On the side of progress, I did manage to sow a good variety of seeds indoors last week – the rest of my tomatoes (4 more varieties – I’m trying out a determinate this year – Marinara – as well as the indeterminate heirloom favorites Amish Paste and Brandywine and Peacevine cherry tomato). I also sowed some celery, some companion plants – borage, calendula, four o’ clocks, dwarf sunflowers and some herbs – cilantro and summer savory. I now have two shop lights on and I use christmas lights to provide a little heat to aid germination – seemed to do the trick!
Well miracles do happen! The marigolds I sowed only 3 days ago have germinated already! I didn’t use any heat under them – only a fluorescent shop lamp over the top. Once they come through, if they have any signs of fungus (damping off), I sprinkle a little peat on them and that seems to do the trick.
The warmer temperatures also have kicked things off in the Cold Frame – I checked in there today and the kale was poking its little head through and some other seedlings (but I didn’t have my book with me so I’d forgotten what I sowed there – really should get some markers!
In the garden itself, I covered the area where I will plant peas in a couple of weeks with black plastic and a spare window I had lying around! Hopefully that will warm the soil up so that the pea seeds don’t rot. I may try germinating them in the house before setting them out – I heard that tip on Mike McGrath’s radio program this week I think.
Today I did some more sowing of seeds – both in the cold frame and in some newspaper pots to put under shop lights in the basement. I sowed marigolds (I’m trying a 60 day variety to see if they will actually flower in time to help out my early veggies), parsley and beets in newspaper pots. I decided not to heat the seeds in the basement to see if it makes a difference – I normally use Christmas lights under the trays – I’m too cheap to spend the $40 on a heating mat (so far).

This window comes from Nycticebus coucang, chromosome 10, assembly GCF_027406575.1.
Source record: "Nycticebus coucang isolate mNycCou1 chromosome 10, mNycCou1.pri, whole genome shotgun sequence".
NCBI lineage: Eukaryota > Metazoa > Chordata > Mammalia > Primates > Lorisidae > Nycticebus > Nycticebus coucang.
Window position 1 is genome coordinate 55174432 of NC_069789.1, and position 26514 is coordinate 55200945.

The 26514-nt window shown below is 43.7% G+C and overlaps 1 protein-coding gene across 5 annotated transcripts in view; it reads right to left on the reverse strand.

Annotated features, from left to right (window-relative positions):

In the cold frame I sowed some lettuce, leeks and parsley. The soil temperature has reached 50F, so hopefully some of the seeds I sowed earlier will start germinating now too. (Still only the arugula showing any signs of life.)
Exciting news from the cold frame. I checked it yesterday – gave it a bit of water and guess what – there were three little Arugula seedlings poking their little leaves up through the soil! The soil temperature has dropped to around 40F, so I’m not sure there is going to be much action with the other seeds – but we will see – nature is just one miracle after another!
The cosmos seedlings were floundering in the south-facing window, so I bit the bullet and put them under the lights in the basement – amazing what a bit of light from above can do – they are much happier now!
I’m afraid to report that the sweet potato slips are not doing very well – I keep changing the water and even turned one upside down to see if would make a difference, but I’m not holding out much hope for these. I did order some, so I fear that will have to be it for this year..
After weeks (well a couple of months actually) of planning my 2011 garden, I finally sowed some seeds today – 6 x Cosmos – they are good companion plants. I decided not to put them under the lights yet to save some energy, so they are sitting on the window sill in homemade newspaper pots.
Actually I did get started with my sweet potatoes a couple of weeks ago – see photo. Sweet potato slips are very expensive (relatively anyhow) and so I took the two I had left from last season and am trying to grow my own by suspending a third of each one in water. I read about this technique in a book, I thought they were going to grow from the top, but unexpectedly, they have started sprouting from the bottom. Anyhow, at least that means there is some life left in them still (they were a bit shrivelled from storage), so that seems to be a good sign!